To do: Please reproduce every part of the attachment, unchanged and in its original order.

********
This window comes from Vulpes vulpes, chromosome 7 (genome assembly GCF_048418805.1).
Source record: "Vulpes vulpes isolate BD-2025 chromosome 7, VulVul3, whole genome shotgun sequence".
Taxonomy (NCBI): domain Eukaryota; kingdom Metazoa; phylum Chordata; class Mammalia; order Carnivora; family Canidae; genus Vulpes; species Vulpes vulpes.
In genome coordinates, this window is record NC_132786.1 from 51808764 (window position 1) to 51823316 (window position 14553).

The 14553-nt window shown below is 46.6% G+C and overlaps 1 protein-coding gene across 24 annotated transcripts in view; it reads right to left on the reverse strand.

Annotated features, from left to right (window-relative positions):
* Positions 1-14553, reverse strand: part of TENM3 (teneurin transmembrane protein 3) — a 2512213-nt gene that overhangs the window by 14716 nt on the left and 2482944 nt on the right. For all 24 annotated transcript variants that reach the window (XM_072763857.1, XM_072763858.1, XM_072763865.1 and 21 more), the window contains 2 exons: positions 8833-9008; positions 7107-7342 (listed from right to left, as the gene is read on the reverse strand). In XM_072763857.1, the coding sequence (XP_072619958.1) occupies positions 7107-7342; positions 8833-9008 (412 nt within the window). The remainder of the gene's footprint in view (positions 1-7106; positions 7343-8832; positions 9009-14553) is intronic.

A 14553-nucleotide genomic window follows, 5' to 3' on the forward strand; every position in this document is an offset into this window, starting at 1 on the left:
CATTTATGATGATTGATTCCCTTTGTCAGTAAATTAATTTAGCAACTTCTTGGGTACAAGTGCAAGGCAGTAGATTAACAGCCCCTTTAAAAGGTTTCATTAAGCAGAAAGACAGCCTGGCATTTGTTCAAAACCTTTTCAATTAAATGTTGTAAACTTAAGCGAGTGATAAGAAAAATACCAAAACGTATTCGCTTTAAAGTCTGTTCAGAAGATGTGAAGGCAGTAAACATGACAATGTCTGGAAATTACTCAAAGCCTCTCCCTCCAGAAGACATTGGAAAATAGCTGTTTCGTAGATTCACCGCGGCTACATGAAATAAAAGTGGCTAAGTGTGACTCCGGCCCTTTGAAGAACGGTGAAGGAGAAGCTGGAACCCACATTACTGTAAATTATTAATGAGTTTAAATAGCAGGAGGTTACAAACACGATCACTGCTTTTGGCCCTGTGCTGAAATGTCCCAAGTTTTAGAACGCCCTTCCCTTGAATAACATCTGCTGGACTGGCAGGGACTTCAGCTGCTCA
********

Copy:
This window comes from Vulpes vulpes, chromosome 7 (genome assembly GCF_048418805.1).
Source record: "Vulpes vulpes isolate BD-2025 chromosome 7, VulVul3, whole genome shotgun sequence".
Taxonomy (NCBI): domain Eukaryota; kingdom Metazoa; phylum Chordata; class Mammalia; order Carnivora; family Canidae; genus Vulpes; species Vulpes vulpes.
In genome coordinates, this window is record NC_132786.1 from 51808764 (window position 1) to 51823316 (window position 14553).

The 14553-nt window shown below is 46.6% G+C and overlaps 1 protein-coding gene across 24 annotated transcripts in view; it reads right to left on the reverse strand.

Annotated features, from left to right (window-relative positions):
* Positions 1-14553, reverse strand: part of TENM3 (teneurin transmembrane protein 3) — a 2512213-nt gene that overhangs the window by 14716 nt on the left and 2482944 nt on the right. For all 24 annotated transcript variants that reach the window (XM_072763857.1, XM_072763858.1, XM_072763865.1 and 21 more), the window contains 2 exons: positions 8833-9008; positions 7107-7342 (listed from right to left, as the gene is read on the reverse strand). In XM_072763857.1, the coding sequence (XP_072619958.1) occupies positions 7107-7342; positions 8833-9008 (412 nt within the window). The remainder of the gene's footprint in view (positions 1-7106; positions 7343-8832; positions 9009-14553) is intronic.

A 14553-nucleotide genomic window follows, 5' to 3' on the forward strand; every position in this document is an offset into this window, starting at 1 on the left:
CATTTATGATGATTGATTCCCTTTGTCAGTAAATTAATTTAGCAACTTCTTGGGTACAAGTGCAAGGCAGTAGATTAACAGCCCCTTTAAAAGGTTTCATTAAGCAGAAAGACAGCCTGGCATTTGTTCAAAACCTTTTCAATTAAATGTTGTAAACTTAAGCGAGTGATAAGAAAAATACCAAAACGTATTCGCTTTAAAGTCTGTTCAGAAGATGTGAAGGCAGTAAACATGACAATGTCTGGAAATTACTCAAAGCCTCTCCCTCCAGAAGACATTGGAAAATAGCTGTTTCGTAGATTCACCGCGGCTACATGAAATAAAAGTGGCTAAGTGTGACTCCGGCCCTTTGAAGAACGGTGAAGGAGAAGCTGGAACCCACATTACTGTAAATTATTAATGAGTTTAAATAGCAGGAGGTTACAAACACGATCACTGCTTTTGGCCCTGTGCTGAAATGTCCCAAGTTTTAGAACGCCCTTCCCTTGAATAACATCTGCTGGACTGGCAGGGACTTCAGCTGCTCA